BMW Group will cut back on development of powertrains consisting solely of internal-combustion engines as it increases spending on new electrified powertrains in its quest to reduce emissions, the automaker said during a financial results presentation held last week in Munich, Germany.
The automaker specifically mentioned that starting from 2021, it will make moves to eliminate 50 percent of what it refers to as “traditional” powertrains, i.e. those without any form of electrification.
“Upfront expenditure in the technologies of the future such as e-mobility needs to be financed,” said Nicolas Peter, head of finance at BMW Group.
2018 BMW 530e iPerformance
The good news for car fans with gasoline still in their veins, BMW Group sees a long life ahead for internal-combustion engines, only they will be augmented with electrification, such as mild- and plug-in hybrid setups.
Other areas where BMW Group will look to reduce costs is in the areas of purchasing and production. The automaker will also speed up development times for vehicles by as much as one third. This is made possible by the transition to modular platforms and powertrains, particularly in the case of battery-electric vehicles.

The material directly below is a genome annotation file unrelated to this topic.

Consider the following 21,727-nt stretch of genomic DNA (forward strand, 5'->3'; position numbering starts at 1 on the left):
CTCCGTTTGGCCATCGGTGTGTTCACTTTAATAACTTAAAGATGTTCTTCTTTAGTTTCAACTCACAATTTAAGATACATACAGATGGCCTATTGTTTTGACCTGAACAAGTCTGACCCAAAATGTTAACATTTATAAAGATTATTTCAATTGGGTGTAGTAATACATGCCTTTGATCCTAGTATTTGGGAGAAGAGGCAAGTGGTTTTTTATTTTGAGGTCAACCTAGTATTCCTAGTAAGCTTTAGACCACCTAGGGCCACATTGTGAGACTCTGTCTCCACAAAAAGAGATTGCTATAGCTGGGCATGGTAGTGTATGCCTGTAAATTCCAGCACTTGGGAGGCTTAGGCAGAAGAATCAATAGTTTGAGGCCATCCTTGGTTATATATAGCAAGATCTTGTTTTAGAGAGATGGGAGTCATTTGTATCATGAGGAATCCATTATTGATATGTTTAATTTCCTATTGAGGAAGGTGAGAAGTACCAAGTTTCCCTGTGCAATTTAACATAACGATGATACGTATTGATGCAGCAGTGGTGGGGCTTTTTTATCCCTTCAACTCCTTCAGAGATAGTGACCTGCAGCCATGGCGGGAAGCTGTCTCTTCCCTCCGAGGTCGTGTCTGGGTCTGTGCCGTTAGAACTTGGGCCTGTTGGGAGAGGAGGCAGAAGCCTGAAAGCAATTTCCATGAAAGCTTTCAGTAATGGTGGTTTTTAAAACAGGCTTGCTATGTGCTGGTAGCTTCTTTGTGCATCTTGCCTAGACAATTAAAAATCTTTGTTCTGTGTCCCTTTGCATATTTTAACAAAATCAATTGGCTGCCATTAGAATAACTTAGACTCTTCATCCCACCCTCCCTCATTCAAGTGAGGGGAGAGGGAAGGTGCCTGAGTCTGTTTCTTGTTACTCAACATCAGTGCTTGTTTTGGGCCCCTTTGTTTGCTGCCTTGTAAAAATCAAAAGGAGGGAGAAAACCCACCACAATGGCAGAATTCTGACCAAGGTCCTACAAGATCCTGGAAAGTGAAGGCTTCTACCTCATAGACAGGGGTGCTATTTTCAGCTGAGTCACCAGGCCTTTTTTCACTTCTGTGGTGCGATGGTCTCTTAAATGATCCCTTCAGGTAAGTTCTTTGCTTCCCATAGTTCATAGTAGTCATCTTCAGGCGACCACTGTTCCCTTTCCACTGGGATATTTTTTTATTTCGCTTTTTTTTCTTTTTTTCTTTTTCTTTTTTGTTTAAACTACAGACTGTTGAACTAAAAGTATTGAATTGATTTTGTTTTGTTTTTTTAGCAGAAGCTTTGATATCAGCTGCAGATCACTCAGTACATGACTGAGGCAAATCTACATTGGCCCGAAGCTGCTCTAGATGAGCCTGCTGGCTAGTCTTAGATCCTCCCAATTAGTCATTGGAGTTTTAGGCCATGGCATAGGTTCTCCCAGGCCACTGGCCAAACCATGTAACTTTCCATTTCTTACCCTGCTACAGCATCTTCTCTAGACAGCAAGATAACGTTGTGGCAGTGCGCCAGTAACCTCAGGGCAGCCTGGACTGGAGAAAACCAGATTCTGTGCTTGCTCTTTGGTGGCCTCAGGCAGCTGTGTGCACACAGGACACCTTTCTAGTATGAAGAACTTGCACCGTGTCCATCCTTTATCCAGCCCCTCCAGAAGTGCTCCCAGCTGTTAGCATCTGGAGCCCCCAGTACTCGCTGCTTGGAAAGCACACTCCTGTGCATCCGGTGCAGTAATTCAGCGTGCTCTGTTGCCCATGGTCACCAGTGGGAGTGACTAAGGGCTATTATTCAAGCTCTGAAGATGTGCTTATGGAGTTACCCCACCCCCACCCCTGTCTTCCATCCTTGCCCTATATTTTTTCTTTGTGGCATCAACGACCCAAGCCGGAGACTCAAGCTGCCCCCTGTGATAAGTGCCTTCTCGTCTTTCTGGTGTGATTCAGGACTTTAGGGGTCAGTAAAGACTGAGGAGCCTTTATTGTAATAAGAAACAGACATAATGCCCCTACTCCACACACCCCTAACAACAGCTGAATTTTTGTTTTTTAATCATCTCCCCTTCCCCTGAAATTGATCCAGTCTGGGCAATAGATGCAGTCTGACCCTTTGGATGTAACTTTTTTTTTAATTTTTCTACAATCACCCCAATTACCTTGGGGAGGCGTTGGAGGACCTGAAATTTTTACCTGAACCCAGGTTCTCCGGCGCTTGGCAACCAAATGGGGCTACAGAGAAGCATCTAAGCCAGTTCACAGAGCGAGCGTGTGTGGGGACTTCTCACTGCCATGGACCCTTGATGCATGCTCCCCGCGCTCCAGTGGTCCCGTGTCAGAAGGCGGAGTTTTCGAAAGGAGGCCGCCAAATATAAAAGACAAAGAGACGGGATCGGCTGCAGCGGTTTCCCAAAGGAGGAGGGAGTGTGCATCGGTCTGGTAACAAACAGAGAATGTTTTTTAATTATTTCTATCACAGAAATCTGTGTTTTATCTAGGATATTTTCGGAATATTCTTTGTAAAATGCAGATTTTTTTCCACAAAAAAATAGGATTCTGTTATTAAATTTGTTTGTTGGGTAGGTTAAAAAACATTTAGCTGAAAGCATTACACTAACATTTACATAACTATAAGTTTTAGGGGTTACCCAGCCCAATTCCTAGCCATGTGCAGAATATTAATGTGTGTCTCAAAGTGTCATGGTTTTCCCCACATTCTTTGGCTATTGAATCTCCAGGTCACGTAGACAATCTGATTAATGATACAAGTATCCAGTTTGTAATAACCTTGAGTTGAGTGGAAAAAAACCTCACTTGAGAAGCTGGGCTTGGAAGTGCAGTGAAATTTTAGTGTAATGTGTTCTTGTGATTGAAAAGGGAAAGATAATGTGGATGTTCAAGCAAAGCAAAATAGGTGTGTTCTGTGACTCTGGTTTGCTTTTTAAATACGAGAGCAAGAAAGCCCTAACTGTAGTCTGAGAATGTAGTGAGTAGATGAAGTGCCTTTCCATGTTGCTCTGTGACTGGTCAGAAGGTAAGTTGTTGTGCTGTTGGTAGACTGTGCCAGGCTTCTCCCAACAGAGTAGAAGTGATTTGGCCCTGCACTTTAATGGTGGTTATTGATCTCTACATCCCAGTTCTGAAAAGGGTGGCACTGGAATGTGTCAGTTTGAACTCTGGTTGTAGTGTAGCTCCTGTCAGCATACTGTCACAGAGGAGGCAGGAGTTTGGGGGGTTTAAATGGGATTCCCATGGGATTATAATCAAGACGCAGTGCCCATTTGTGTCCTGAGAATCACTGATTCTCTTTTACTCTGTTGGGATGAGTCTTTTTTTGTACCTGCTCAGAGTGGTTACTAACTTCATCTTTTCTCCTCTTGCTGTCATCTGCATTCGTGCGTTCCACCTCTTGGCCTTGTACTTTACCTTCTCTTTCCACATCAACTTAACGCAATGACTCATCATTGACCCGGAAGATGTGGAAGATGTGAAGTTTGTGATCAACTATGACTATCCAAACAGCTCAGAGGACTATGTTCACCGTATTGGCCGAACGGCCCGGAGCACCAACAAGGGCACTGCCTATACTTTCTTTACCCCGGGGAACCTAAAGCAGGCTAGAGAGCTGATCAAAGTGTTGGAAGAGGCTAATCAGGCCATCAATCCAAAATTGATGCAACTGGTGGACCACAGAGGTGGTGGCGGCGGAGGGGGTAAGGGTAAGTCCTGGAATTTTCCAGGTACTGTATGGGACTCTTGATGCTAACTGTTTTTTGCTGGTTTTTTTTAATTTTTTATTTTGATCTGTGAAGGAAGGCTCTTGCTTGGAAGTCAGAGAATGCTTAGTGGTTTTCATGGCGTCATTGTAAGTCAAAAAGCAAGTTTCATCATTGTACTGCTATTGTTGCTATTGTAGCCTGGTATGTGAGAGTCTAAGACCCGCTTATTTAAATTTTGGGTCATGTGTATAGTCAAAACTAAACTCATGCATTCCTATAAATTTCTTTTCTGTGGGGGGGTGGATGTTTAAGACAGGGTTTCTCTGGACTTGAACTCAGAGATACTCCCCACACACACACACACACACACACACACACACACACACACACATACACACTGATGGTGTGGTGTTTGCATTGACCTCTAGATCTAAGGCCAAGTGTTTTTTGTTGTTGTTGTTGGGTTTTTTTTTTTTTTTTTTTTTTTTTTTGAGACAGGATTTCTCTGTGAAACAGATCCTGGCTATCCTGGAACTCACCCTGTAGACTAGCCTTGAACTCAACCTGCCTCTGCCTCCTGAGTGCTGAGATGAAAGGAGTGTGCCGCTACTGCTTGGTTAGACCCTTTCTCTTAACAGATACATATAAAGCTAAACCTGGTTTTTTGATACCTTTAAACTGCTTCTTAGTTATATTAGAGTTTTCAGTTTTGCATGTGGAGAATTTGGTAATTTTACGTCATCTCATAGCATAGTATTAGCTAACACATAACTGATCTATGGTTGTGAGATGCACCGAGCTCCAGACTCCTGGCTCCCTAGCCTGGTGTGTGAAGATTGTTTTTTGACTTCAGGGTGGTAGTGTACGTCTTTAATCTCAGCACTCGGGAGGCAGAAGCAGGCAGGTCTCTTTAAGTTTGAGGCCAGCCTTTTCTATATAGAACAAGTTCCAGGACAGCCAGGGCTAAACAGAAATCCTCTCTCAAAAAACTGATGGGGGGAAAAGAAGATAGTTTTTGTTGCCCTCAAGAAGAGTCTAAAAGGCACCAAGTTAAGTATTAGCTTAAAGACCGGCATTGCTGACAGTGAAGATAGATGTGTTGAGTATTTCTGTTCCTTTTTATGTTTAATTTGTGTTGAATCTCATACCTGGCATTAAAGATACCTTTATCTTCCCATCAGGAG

BMW Group has set itself a target of 25 electrified models across its brands—BMW, Mini and Rolls-Royce—by 2023. And more than half of these will be battery-electric models. The first of these EVs has already arrived in the form of the Mini Cooper S E. The next will be BMW’s X3-based iX3 due later this year, though we won’t see this model in the United States. The iNext mid-size SUV will follow around mid-2021 and then the i4 small sedan toward the end of 2021.